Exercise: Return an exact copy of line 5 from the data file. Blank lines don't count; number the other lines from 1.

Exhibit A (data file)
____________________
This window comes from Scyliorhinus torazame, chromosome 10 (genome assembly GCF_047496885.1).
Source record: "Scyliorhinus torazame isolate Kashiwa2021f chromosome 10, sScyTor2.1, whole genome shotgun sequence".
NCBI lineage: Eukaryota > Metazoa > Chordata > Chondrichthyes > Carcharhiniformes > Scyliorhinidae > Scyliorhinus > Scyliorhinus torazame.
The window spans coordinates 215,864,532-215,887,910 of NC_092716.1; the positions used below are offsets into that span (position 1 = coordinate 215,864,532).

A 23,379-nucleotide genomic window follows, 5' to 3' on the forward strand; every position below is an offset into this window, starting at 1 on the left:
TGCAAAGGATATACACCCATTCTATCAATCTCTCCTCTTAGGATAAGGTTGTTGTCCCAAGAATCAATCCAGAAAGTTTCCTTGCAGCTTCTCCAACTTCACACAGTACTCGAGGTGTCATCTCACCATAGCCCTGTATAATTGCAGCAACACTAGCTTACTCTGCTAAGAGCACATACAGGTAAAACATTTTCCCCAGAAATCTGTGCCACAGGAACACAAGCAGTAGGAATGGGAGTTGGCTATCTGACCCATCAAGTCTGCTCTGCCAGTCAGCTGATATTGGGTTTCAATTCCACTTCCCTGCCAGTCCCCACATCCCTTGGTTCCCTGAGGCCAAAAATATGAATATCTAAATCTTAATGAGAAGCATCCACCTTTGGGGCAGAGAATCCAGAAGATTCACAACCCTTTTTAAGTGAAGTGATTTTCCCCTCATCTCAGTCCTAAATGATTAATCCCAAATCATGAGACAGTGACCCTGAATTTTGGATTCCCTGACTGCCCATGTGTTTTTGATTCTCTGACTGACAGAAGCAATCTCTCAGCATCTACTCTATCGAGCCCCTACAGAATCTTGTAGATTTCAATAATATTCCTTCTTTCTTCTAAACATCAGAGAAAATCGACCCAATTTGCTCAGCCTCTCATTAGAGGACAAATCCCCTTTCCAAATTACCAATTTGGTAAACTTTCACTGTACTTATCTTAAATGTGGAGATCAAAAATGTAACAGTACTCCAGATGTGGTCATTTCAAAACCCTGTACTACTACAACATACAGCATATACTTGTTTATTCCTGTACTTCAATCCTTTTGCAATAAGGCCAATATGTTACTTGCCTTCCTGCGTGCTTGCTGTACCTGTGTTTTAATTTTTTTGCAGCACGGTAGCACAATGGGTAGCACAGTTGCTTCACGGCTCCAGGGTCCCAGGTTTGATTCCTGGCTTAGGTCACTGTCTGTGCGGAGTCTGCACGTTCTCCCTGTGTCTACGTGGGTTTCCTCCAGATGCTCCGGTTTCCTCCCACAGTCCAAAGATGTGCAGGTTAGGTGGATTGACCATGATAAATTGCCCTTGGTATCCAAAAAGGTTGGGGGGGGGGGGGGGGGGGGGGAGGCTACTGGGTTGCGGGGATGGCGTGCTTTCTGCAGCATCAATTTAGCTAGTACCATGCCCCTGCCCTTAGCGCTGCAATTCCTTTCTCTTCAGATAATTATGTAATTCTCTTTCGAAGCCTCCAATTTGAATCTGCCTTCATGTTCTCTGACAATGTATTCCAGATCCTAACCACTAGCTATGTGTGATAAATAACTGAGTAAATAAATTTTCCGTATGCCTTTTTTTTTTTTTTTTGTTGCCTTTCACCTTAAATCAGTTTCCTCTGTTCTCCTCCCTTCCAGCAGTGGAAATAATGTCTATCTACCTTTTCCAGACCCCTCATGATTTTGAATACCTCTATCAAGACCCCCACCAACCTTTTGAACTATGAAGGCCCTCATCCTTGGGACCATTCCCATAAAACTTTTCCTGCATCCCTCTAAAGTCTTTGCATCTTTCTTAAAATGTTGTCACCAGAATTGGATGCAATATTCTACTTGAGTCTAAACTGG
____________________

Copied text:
A 23,379-nucleotide genomic window follows, 5' to 3' on the forward strand; every position below is an offset into this window, starting at 1 on the left: